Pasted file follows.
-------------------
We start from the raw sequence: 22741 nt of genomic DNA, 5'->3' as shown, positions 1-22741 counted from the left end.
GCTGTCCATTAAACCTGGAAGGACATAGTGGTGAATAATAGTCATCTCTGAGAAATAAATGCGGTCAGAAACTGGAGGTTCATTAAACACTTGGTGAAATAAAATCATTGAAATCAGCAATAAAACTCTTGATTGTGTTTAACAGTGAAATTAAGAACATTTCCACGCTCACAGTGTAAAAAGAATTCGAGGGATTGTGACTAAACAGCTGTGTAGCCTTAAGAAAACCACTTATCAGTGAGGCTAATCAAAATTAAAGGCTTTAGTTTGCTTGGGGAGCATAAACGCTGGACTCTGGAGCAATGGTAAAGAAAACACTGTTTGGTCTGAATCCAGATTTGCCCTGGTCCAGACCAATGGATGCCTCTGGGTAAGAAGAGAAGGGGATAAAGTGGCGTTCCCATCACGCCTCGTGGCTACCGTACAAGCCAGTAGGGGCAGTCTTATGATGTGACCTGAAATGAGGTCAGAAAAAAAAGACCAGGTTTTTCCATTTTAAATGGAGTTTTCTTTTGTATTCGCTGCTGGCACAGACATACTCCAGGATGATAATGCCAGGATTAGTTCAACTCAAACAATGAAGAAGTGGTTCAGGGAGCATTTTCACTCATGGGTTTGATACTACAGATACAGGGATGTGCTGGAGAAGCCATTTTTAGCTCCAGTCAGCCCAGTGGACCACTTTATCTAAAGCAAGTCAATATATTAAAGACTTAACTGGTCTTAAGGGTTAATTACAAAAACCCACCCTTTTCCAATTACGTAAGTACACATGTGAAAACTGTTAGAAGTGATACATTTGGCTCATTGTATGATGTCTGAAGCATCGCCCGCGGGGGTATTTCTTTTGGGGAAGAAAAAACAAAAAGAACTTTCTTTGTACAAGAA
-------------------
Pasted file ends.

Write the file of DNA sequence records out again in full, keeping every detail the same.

We start from the raw sequence: 22741 nt of genomic DNA, 5'->3' as shown, positions 1-22741 counted from the left end.
GCTGTCCATTAAACCTGGAAGGACATAGTGGTGAATAATAGTCATCTCTGAGAAATAAATGCGGTCAGAAACTGGAGGTTCATTAAACACTTGGTGAAATAAAATCATTGAAATCAGCAATAAAACTCTTGATTGTGTTTAACAGTGAAATTAAGAACATTTCCACGCTCACAGTGTAAAAAGAATTCGAGGGATTGTGACTAAACAGCTGTGTAGCCTTAAGAAAACCACTTATCAGTGAGGCTAATCAAAATTAAAGGCTTTAGTTTGCTTGGGGAGCATAAACGCTGGACTCTGGAGCAATGGTAAAGAAAACACTGTTTGGTCTGAATCCAGATTTGCCCTGGTCCAGACCAATGGATGCCTCTGGGTAAGAAGAGAAGGGGATAAAGTGGCGTTCCCATCACGCCTCGTGGCTACCGTACAAGCCAGTAGGGGCAGTCTTATGATGTGACCTGAAATGAGGTCAGAAAAAAAAGACCAGGTTTTTCCATTTTAAATGGAGTTTTCTTTTGTATTCGCTGCTGGCACAGACATACTCCAGGATGATAATGCCAGGATTAGTTCAACTCAAACAATGAAGAAGTGGTTCAGGGAGCATTTTCACTCATGGGTTTGATACTACAGATACAGGGATGTGCTGGAGAAGCCATTTTTAGCTCCAGTCAGCCCAGTGGACCACTTTATCTAAAGCAAGTCAATATATTAAAGACTTAACTGGTCTTAAGGGTTAATTACAAAAACCCACCCTTTTCCAATTACGTAAGTACACATGTGAAAACTGTTAGAAGTGATACATTTGGCTCATTGTATGATGTCTGAAGCATCGCCCGCGGGGGTATTTCTTTTGGGGAAGAAAAAACAAAAAGAACTTTCTTTGTACAAGAA